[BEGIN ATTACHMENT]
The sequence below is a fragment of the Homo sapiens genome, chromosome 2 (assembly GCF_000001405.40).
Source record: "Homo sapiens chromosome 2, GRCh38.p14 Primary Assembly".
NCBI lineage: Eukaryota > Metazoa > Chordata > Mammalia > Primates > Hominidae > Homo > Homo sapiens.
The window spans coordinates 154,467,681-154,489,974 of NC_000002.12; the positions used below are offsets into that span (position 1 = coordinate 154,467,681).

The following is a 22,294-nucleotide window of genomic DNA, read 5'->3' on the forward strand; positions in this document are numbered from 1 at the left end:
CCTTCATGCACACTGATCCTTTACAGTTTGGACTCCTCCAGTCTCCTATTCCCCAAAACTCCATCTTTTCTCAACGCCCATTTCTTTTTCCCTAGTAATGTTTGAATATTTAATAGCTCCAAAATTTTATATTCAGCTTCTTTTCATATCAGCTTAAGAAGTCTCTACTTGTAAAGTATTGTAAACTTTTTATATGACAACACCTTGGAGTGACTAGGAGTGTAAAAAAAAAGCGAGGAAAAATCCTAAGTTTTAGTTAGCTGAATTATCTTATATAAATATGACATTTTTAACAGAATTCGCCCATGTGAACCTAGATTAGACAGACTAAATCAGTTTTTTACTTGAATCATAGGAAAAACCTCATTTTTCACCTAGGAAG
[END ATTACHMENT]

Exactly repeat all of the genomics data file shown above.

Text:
The sequence below is a fragment of the Homo sapiens genome, chromosome 2 (assembly GCF_000001405.40).
Source record: "Homo sapiens chromosome 2, GRCh38.p14 Primary Assembly".
NCBI lineage: Eukaryota > Metazoa > Chordata > Mammalia > Primates > Hominidae > Homo > Homo sapiens.
The window spans coordinates 154,467,681-154,489,974 of NC_000002.12; the positions used below are offsets into that span (position 1 = coordinate 154,467,681).

The following is a 22,294-nucleotide window of genomic DNA, read 5'->3' on the forward strand; positions in this document are numbered from 1 at the left end:
CCTTCATGCACACTGATCCTTTACAGTTTGGACTCCTCCAGTCTCCTATTCCCCAAAACTCCATCTTTTCTCAACGCCCATTTCTTTTTCCCTAGTAATGTTTGAATATTTAATAGCTCCAAAATTTTATATTCAGCTTCTTTTCATATCAGCTTAAGAAGTCTCTACTTGTAAAGTATTGTAAACTTTTTATATGACAACACCTTGGAGTGACTAGGAGTGTAAAAAAAAAGCGAGGAAAAATCCTAAGTTTTAGTTAGCTGAATTATCTTATATAAATATGACATTTTTAACAGAATTCGCCCATGTGAACCTAGATTAGACAGACTAAATCAGTTTTTTACTTGAATCATAGGAAAAACCTCATTTTTCACCTAGGAAG